Project description:A new friction counterpart for carbon fiber-reinforced silicon carbide ceramic-matrix composites (C/SiCs) and zirconia (ZrO2) toughened by magnesia ceramics is proposed. The effects of the C/SiC surface processing parameters friction on the tribological performance are investigated under dry friction and ambient temperature conditions. The wear tests are carried out using the pin-on-disc friction method. Scanning electron microscopy (SEM) on an instrument equipped with an energy dispersive spectroscopy (EDS) is used to observe the surfaces of the pins and discs before and after the application of friction to reveal the wear mechanism. The results show that surface processing influenced the tribological properties of C/SiC significantly. When the pressure is 30?N, the speed is 0.5?m/s, and the C/SiC surface is ground using 1500# sandpaper, the counterpart tribological performance is the best among the samples considered herein. It is found that the retention ability of the counterparts influenced the tribology performance significantly.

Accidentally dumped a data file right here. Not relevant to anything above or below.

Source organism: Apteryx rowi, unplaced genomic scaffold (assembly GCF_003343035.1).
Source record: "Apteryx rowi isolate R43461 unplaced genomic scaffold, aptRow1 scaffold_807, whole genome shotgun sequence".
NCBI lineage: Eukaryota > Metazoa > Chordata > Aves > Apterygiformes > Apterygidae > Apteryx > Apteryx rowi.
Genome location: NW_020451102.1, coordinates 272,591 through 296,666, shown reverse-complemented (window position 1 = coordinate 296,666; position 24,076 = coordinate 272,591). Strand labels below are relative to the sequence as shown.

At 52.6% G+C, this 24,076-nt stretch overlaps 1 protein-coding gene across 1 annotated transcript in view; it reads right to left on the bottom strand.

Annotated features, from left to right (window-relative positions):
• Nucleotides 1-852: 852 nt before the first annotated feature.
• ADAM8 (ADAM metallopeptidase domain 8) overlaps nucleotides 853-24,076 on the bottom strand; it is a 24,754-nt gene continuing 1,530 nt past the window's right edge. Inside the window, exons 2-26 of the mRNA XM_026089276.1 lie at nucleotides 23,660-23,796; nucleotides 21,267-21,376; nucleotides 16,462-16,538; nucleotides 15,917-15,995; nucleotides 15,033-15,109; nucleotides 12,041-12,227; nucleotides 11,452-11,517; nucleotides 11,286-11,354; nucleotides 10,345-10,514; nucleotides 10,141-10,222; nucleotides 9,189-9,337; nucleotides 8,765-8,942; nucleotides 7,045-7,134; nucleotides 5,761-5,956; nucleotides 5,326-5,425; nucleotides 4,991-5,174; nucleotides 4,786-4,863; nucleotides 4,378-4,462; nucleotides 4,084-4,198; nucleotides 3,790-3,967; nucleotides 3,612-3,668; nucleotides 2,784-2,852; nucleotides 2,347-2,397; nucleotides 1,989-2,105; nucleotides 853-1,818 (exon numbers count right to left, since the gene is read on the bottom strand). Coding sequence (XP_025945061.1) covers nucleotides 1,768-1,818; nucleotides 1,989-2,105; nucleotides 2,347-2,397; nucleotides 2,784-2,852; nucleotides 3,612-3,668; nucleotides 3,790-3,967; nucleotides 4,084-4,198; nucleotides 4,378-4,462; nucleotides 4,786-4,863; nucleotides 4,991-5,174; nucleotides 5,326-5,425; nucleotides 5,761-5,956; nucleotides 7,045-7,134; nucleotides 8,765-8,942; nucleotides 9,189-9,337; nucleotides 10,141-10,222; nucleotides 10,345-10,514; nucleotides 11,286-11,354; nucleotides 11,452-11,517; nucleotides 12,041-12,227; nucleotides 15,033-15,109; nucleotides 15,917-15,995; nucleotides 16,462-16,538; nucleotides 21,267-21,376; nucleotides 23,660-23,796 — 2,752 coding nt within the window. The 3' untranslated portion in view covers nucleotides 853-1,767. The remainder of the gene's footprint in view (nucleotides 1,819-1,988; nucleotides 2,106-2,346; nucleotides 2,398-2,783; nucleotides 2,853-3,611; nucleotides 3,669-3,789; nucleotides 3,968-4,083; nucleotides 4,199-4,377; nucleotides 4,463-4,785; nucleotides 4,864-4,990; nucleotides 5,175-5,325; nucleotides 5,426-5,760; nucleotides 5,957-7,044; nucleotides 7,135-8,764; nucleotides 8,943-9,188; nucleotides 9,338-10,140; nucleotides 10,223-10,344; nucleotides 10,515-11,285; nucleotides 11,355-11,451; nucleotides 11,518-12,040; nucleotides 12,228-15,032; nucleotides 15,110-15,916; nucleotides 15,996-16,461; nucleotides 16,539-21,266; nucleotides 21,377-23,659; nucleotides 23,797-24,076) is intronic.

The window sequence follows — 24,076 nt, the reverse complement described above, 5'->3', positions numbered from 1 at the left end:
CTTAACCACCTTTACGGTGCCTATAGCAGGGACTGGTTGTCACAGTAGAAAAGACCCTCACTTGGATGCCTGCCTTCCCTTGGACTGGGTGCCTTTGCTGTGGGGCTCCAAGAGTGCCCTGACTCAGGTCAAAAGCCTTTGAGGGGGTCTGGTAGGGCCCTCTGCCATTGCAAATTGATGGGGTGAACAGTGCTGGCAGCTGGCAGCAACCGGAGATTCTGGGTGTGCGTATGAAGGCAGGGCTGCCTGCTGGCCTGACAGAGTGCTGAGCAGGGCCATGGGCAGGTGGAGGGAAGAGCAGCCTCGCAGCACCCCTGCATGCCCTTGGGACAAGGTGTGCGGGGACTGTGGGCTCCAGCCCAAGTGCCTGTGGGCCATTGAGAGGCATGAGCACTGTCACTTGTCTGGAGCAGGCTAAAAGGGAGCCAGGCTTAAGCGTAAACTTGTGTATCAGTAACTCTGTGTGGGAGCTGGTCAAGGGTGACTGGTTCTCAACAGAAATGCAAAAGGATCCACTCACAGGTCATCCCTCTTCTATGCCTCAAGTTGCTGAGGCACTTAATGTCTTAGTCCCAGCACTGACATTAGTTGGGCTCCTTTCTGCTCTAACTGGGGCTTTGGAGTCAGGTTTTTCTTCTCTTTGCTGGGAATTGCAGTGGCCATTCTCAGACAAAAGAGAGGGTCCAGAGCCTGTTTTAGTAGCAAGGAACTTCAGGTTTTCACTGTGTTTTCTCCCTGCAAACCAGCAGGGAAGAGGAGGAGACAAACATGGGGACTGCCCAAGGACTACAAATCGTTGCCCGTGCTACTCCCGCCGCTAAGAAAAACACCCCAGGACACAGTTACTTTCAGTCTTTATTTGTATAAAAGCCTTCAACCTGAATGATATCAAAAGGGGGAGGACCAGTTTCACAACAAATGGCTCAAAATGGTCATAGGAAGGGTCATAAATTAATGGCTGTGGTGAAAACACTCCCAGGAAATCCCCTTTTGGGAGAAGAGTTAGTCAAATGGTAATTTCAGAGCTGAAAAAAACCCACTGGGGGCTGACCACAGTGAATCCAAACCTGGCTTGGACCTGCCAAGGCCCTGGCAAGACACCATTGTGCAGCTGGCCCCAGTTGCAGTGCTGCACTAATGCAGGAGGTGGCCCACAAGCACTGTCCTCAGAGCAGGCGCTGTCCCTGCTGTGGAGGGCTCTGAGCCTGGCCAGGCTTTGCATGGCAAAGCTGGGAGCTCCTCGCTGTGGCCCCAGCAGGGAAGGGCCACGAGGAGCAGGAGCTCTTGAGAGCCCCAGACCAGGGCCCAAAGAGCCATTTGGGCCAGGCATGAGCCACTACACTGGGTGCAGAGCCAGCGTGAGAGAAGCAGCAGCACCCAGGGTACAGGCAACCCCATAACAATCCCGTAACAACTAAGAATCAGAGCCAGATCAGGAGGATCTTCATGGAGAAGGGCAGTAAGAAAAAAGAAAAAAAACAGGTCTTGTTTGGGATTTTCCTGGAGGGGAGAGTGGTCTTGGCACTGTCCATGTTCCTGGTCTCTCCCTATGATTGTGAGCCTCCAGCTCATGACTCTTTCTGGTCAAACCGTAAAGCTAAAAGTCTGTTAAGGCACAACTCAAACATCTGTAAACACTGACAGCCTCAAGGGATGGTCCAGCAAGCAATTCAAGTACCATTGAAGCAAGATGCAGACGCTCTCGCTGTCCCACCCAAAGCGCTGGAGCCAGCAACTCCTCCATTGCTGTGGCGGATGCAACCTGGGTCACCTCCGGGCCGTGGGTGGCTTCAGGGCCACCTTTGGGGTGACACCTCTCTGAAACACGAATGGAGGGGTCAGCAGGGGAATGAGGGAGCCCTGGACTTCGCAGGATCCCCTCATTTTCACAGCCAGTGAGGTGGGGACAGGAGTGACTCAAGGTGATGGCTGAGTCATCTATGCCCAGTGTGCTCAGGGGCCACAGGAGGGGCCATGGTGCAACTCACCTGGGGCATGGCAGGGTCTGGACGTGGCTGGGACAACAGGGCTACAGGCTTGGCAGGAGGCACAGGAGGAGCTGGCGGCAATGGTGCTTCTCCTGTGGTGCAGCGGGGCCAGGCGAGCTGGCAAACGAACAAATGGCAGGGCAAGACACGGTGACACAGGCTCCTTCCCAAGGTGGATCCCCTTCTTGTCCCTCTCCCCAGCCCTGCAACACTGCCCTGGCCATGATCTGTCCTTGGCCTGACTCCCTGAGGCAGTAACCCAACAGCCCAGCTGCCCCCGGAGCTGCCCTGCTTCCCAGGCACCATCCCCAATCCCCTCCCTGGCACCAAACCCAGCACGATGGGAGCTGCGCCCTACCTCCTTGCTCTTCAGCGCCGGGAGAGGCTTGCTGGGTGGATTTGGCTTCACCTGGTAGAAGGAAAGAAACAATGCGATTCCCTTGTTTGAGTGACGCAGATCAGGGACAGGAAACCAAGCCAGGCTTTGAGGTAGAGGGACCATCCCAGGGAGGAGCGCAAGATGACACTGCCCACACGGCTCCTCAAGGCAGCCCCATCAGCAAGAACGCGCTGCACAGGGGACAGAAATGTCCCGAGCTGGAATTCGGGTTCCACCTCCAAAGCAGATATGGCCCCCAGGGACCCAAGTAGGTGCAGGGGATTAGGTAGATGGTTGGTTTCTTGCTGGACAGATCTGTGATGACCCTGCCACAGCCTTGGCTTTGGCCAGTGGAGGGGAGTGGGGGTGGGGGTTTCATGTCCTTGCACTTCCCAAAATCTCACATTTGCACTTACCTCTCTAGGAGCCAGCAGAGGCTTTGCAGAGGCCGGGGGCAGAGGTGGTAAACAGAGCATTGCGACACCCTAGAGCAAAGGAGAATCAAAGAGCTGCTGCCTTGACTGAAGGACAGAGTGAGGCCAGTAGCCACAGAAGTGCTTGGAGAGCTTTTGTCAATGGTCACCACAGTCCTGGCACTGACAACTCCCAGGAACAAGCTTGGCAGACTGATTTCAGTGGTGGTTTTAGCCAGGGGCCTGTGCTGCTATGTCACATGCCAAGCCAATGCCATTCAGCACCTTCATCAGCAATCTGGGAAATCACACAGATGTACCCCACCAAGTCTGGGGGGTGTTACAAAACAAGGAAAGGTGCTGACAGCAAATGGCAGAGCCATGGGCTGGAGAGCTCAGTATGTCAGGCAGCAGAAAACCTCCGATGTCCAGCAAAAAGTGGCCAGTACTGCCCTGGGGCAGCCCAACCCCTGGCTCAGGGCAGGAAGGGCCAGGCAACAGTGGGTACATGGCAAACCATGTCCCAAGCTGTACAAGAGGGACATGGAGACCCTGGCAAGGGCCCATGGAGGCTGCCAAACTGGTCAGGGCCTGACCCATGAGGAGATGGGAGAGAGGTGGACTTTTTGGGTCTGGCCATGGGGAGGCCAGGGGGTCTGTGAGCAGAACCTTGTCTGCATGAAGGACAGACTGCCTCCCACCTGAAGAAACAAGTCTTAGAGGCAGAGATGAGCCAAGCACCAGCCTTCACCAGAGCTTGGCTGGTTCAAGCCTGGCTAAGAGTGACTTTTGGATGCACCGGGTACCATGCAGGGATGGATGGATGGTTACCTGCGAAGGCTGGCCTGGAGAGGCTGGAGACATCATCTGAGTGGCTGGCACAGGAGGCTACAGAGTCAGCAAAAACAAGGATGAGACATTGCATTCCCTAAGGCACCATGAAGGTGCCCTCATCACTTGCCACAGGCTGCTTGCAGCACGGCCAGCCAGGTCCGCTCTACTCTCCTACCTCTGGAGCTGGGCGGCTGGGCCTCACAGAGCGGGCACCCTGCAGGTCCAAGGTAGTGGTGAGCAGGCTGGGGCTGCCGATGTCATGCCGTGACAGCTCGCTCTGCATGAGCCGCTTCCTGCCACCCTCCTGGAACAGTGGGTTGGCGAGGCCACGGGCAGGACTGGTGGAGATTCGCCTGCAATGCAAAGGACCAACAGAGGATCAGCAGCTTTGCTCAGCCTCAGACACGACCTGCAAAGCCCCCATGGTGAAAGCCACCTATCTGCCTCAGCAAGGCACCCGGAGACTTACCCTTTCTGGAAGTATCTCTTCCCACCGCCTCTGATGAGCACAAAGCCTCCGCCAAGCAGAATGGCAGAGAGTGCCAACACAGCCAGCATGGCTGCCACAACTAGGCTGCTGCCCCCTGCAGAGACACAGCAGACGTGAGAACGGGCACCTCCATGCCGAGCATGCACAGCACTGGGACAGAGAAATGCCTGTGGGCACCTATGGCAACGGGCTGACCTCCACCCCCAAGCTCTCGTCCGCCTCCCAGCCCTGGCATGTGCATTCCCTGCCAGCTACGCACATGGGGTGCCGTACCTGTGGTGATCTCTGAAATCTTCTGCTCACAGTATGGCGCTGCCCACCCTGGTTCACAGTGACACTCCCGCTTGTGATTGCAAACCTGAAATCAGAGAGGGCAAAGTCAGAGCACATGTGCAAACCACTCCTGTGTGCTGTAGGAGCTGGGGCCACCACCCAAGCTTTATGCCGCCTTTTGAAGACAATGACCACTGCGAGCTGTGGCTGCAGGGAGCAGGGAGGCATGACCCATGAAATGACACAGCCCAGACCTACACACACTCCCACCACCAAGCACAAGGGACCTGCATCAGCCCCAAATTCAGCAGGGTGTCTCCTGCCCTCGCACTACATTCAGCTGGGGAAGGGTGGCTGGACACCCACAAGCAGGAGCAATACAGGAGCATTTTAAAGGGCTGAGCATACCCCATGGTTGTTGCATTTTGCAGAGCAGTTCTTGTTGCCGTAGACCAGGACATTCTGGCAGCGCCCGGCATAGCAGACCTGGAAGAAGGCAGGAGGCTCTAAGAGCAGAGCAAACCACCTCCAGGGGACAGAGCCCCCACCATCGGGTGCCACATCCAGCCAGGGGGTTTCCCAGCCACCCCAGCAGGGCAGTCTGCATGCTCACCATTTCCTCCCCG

Project description:In situ grown C0.3N0.7Ti and SiC, which derived from non-oxide additives Ti3SiC2, are proposed to densify silicon nitride (Si3N4) ceramics with enhanced mechanical performance via hot-press sintering. Remarkable increase of density from 79.20% to 95.48% could be achieved for Si3N4 ceramics with 5 vol.% Ti3SiC2 when sintered at 1600 °C. As expected, higher sintering temperature 1700 °C could further promote densification of Si3N4 ceramics filled with Ti3SiC2. The capillarity of decomposed Si from Ti3SiC2, and in situ reaction between nonstoichiometric TiCx and Si3N4 were believed to be responsible for densification of Si3N4 ceramics. An obvious enhancement of flexural strength and fracture toughness for Si3N4 with x vol.% Ti3SiC2 (x = 1~20) ceramics was observed. The maximum flexural strength of 795 MPa for Si3N4 composites with 5 vol.% Ti3SiC2 and maximum fracture toughness of 6.97 MPa·m1/2 for Si3N4 composites with 20 vol.% Ti3SiC2 are achieved via hot-press sintering at 1700 °C. Pull out of elongated Si3N4 grains, crack bridging, crack branching and crack deflection were demonstrated to dominate enhance fracture toughness of Si3N4 composites.